‘Gemini Suite’ was first performed live, as the follow up to Deep Purple's 1969 release, ‘Concerto For Group And Orchestra’ (a pioneering work that was one of the very first attempts to fuse hard rock and classical music together), at the Royal Festival Hall in London in September 1970, and was actually recorded the following year at Abbey Road and De Lane Lea studios. The album contains six pieces, each focusing on a particular instrument, with the inspiration being a member of Deep Purple.
The first piece features the guitar, the soloist being Albert Lee rather than Ritchie Blackmore. The guitar, as you would expect, is prominent but by no means dominates. In fact, there are passages where some forbidding sounding timpani or mellower woodwind parts take centre stage. Lord, in his composition, manages to blend both the rock and classical elements into a largely harmonious whole.
The second piece, and the first of two keyboard centred compositions, is built around the piano and Lord himself is the soloist. The piano, at times, plays a somewhat urgent motif and this sets the pace for a rather fast moving performance but with more reflective passages also accommodated. The third composition features Lord's Deep Purple band mate Ian Paice on drums, with percussion being the focus and he is able to showcase his considerable skills with a near 3 minute drum solo, without any accompaniment, within the framework of the overall piece.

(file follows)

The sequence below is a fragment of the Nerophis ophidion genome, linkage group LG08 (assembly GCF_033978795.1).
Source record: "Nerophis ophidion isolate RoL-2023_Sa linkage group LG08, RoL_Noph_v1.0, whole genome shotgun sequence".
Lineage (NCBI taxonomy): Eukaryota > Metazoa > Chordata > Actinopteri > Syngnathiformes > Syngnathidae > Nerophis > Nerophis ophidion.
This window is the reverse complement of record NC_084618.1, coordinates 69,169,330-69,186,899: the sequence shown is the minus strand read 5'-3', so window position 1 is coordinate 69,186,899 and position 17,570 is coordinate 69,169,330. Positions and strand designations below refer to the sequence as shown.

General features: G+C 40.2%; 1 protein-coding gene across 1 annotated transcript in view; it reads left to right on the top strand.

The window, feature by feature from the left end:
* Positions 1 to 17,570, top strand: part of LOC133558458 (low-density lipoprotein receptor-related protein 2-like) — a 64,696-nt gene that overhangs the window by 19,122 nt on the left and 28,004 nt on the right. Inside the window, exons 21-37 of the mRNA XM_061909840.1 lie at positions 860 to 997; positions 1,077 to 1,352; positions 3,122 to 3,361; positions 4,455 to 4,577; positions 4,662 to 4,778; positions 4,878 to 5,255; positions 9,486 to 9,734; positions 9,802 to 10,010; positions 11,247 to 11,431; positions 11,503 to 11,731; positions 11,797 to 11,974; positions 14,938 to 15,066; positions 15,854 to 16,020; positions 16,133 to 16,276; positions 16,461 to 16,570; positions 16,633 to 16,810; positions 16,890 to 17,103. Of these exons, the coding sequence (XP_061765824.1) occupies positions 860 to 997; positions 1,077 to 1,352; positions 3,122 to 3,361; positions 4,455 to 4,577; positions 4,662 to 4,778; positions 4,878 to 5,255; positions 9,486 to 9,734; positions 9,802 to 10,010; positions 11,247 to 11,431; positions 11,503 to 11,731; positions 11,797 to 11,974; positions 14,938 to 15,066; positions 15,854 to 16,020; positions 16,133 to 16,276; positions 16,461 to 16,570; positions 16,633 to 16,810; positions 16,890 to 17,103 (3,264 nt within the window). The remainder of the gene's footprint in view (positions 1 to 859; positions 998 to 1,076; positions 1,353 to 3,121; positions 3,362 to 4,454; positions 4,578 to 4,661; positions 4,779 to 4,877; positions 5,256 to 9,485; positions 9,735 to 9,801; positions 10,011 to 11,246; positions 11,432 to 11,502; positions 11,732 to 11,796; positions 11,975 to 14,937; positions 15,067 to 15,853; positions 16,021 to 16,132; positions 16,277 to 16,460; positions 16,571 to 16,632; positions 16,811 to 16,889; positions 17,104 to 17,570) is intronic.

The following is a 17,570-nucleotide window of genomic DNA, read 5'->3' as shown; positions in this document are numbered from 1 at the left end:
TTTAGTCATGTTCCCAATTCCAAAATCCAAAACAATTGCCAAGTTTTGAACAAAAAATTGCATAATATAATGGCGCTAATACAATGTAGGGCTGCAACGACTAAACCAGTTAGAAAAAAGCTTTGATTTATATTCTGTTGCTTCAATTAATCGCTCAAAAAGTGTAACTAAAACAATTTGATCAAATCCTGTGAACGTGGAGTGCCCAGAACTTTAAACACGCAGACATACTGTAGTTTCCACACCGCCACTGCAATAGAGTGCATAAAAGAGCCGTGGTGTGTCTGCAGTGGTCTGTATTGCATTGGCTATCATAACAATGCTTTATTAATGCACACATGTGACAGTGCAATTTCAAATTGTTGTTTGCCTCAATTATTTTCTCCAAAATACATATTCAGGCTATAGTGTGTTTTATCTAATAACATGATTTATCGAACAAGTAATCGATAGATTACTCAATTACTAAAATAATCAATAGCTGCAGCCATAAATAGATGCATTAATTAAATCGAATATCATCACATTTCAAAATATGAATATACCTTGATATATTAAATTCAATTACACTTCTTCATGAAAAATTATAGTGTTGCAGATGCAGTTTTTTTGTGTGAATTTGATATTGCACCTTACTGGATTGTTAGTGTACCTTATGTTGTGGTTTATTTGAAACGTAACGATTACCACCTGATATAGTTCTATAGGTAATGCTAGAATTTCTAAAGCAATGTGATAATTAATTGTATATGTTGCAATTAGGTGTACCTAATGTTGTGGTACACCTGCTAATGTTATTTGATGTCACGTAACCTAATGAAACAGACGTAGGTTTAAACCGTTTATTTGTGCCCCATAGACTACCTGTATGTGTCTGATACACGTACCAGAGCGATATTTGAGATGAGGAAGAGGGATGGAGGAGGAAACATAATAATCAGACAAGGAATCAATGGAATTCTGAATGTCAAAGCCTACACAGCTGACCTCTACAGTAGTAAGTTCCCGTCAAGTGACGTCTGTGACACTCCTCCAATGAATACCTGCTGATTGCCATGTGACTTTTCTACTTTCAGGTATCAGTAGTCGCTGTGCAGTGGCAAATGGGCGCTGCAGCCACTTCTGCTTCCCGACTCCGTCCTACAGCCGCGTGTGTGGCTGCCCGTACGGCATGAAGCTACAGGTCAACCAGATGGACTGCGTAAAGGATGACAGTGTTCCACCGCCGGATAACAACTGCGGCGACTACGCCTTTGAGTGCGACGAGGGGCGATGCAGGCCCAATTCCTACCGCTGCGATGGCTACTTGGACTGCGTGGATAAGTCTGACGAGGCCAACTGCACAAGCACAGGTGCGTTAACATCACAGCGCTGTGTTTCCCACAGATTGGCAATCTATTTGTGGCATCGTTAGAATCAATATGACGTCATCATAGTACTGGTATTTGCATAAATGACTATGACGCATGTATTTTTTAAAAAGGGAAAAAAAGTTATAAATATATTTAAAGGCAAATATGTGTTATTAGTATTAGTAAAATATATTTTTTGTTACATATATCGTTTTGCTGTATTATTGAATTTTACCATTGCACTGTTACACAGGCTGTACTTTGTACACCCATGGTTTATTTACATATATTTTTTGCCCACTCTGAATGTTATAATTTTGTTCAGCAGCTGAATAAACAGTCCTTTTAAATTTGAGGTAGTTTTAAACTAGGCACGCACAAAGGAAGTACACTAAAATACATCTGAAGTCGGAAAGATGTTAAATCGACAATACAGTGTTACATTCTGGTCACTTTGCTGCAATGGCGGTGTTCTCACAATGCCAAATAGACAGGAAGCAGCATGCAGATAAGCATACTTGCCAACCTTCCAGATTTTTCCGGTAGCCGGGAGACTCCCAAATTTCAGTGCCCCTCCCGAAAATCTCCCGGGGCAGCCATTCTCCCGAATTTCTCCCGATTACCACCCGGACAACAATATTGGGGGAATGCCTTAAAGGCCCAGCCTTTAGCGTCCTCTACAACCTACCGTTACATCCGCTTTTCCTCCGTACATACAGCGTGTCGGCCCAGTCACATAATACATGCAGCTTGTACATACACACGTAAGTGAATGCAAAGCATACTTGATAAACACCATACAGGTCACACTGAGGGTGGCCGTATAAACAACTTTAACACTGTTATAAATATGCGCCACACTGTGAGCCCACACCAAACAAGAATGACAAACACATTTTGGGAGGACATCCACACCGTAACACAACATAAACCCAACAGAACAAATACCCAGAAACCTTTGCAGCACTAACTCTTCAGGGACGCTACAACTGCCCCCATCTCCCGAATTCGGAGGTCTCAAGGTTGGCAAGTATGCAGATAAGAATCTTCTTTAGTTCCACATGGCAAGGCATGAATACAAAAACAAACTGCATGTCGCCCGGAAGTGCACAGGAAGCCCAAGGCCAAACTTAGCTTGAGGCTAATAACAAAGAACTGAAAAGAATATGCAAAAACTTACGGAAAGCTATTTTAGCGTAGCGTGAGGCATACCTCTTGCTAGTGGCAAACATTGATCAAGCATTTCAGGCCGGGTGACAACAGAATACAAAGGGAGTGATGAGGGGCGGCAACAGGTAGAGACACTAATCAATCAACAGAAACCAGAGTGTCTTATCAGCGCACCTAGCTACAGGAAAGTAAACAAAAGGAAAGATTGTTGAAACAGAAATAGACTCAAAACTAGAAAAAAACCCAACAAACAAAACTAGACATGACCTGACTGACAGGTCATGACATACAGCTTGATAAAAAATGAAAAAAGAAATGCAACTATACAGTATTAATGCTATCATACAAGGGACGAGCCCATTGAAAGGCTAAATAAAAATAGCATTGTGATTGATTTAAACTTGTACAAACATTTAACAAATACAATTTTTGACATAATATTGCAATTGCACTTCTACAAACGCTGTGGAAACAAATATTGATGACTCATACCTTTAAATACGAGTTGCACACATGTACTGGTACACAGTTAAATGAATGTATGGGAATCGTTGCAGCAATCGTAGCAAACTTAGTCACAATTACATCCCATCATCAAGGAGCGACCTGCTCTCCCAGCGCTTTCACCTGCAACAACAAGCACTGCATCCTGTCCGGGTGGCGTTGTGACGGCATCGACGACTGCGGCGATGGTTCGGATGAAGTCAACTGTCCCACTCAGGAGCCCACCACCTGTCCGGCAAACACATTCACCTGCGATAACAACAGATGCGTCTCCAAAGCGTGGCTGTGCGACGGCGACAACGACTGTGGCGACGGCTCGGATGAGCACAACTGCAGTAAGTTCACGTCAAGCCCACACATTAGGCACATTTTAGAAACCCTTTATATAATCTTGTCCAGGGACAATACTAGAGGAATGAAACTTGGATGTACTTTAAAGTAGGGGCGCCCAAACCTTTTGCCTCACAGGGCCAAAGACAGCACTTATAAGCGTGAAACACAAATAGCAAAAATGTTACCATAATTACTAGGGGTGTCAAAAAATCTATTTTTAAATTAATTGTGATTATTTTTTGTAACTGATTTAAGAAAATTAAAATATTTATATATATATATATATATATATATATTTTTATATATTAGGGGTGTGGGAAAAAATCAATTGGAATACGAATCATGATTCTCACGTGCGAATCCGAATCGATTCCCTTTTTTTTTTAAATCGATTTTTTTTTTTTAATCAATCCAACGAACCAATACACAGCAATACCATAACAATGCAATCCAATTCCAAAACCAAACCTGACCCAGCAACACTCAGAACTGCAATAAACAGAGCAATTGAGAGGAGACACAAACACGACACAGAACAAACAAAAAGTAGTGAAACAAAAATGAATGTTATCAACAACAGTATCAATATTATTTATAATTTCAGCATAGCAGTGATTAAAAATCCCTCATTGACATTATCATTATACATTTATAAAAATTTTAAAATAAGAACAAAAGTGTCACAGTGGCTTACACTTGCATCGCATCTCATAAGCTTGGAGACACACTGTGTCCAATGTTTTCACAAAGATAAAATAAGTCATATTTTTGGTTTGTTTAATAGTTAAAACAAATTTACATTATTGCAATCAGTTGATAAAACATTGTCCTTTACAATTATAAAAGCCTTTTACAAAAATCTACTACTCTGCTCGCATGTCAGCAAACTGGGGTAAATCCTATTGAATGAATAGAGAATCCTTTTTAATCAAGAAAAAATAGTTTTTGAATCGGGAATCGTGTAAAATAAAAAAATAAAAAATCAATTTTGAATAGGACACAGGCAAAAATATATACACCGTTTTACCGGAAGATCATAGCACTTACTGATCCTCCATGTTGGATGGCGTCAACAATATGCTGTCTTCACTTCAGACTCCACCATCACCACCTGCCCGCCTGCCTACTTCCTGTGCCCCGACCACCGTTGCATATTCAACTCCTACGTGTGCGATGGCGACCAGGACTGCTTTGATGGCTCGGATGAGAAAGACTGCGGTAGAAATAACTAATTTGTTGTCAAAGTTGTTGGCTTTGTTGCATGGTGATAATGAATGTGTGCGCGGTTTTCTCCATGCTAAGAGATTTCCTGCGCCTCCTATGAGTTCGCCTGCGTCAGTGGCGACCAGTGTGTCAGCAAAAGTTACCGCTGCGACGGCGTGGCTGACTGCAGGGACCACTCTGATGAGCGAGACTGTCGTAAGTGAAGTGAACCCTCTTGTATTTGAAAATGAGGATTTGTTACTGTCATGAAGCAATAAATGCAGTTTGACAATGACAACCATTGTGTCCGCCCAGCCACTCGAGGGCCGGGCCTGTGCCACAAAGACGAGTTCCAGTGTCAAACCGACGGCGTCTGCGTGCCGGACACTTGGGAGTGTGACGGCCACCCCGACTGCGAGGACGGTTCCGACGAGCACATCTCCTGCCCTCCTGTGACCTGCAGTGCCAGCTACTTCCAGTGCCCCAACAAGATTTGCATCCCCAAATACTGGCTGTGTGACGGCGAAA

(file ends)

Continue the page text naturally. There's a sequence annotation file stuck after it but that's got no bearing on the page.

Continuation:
The fourth and fifth arrangements feature vocals and the bass guitar respectively with the talents of Yvonne Elliman, a well-respected singer-songwriter who played Mary in the original production and TV adaptation of ‘Jesus Christ Superstar’, and Tony Ashton of Family and Paice Ashton Lord the focus in the former while Roger Glover, another colleague of Lord's in Deep Purple, provides some atmospherically dark solo bass lines in the latter.
The sixth piece, the album's tour de force and the longest at 12 minutes, sees Lord demonstrate his unsurpassed skill on the organ with a combination of powerful classical passages, interlaced with moments where a more conventional rock style is apparent when Paice supplements Lord's playing with his drumming.
In terms of the classical influences on show here it seems, to these untrained ears at least, that Lord is steeped in the finest traditions of British classical music as elements of composers such as Vaughan Williams, Britten and Holst are discernible. Jon Lord, from the age of 5 when he started piano lessons in his home town of Leicester, had a classical background to his musical education and it seems that the two strands of both classical and rock were important to him throughout his hugely successful life as a musician. Far from competing with each other, it is apparent that Lord was able to move between the two with ease and, on occasion, such as is shown with this rerelease, combine the two to quite stunning effect.
I'm sure that this album won't be to everybody's taste but if you are open to the idea of different genres of music being forged together to create a greater whole then, if you haven't already, I would recommend that you give this superb work a moment of your time.
GEMINI SUITE (2016 REISSUE)
Review by Dave Uphill
9th December 2016
1) Guitar: soloist Albert Lee
2) Piano: soloist Jon Lord
3) Drums: soloist Ian Paice
4) Vocals: soloists Yvonne Elliman/Tony Ashton
5) Bass guitar: soloist Roger Glover
6) Organ: soloist Jon Lord
COUNTRY OF ORIGIN:
"...it seems that the two strands of both classical and rock were important to him throughout his hugely successful life as a musician. Far from competing with each other, it is apparent that Lord was able to move between the two with ease and, on occasion, such as is shown with this rerelease, combine the two to quite stunning effect."